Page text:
A fine artistic response
It is the hallmark of every cinematic auteur that no one else can harness the power of film to tell stories quite the way they do. Love him or hate him, this has always been true of Brooklyn’s finest iconoclast American writer and director, Spike Lee.
Since his debut feature She’s Gotta Have It released in 1986, no one has chewed up, used and renewed cinema quite like Spike. It could be argued that no one dares, for the subject matter of his films is nearly always taboo, but the manner in which Lee tackles difficult questions is nearly always in equal parts brave, bold and entertaining.
Those who have seen Do The Right Thing, Jungle Fever, Crooklyn, Clockers and the grossly misunderstood and underrated satire Bamboozled, will be used to finding Lee harnessing the disarming power of humour to bring a wider audience to films that are just as concerned with challenging and educating as they are with entertaining. Even so, BlacKkKlansman stands apart. On the surface, a high-concept crime drama, Spike Lee’s deft direction elevates the film to something truly special by effectively framing the drama within overlooked cultural history.
I left the theatre wondering what other filmmaker working today could start a film with civil war scenes taken from Gone with the Wind and end with newsreel footage from last year’s neo-Nazi march in Charlottesville, while touching upon hard truths about slavery and the representation of race on film, and still make it a funny, thought-provoking and entertaining adventure. I’d argue, none.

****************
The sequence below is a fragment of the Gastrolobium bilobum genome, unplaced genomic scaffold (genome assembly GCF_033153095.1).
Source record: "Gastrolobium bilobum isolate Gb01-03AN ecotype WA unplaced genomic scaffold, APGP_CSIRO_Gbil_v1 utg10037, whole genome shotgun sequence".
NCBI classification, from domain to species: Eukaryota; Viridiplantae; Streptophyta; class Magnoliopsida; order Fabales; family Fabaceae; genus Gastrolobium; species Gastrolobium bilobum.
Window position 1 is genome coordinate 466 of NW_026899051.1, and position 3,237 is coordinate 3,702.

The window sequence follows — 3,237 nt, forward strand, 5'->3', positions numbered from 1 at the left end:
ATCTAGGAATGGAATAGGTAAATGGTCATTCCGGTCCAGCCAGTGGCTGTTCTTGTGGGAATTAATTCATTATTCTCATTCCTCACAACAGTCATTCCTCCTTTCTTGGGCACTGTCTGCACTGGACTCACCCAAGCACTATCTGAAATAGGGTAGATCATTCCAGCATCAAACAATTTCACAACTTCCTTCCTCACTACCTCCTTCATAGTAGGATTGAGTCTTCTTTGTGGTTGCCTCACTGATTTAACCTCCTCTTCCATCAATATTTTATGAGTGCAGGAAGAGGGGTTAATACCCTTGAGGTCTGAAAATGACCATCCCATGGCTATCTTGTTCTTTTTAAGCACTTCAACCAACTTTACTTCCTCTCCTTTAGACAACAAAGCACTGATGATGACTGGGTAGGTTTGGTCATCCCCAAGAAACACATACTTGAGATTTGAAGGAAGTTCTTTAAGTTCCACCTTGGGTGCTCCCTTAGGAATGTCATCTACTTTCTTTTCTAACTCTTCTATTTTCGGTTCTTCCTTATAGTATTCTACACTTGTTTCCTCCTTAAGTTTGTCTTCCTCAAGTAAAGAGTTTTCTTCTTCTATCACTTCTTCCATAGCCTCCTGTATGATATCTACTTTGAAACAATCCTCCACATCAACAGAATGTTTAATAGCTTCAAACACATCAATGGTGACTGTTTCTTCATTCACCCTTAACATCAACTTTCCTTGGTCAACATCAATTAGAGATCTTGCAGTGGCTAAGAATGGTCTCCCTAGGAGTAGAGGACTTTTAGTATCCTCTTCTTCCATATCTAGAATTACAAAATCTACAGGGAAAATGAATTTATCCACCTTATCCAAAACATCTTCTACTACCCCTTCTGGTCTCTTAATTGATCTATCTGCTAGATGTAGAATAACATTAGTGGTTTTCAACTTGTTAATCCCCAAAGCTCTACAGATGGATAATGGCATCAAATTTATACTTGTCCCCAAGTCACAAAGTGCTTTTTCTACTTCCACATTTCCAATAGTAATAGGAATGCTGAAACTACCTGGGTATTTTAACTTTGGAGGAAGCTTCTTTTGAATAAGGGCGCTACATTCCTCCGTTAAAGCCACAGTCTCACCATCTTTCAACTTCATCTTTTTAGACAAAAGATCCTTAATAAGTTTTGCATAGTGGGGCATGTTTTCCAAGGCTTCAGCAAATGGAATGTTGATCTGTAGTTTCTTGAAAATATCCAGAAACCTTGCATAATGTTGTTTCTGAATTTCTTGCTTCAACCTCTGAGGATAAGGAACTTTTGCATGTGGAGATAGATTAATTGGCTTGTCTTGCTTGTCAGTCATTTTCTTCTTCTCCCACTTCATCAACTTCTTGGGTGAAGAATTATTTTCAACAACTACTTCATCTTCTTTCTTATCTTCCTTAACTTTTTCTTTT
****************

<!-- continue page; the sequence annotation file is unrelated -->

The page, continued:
Spike Lee is not afraid of grey areas, and arguably the psychological strength of his insights into human nature lies in his refusal to lean on cliché when it comes to his characters. This does not mean that he does not paint with a broad brush. He does. In this film alone, he takes on many of America’s most treasured myths and institutions as only he can, but despite the scale of his cinematic visions and desire to represent a fight against the powers that be, it is wisdom with which he explores the consequences of ill-conceived decisions, the heartfelt moments and subtle humanity that blow you away.
When Trump was elected, I sat with an American friend in London and searching for something positive to say, I suggested that maybe, just maybe we might see the best of America in response to Trump’s warped vision of the world. BlacKkKlansman, for my money, is the finest artistic response we’ve had yet from a visionary auteur who is sliding smoothly toward becoming one of the greatest American filmmakers of all time, and arguably the one that matters most.
- Reviewed by Niall James Holohan, musician, writer, BSc in Psychology undergraduate at the University of East London and Film Studies undergraduate at the University of Cambridge. www.nialljholohan.com
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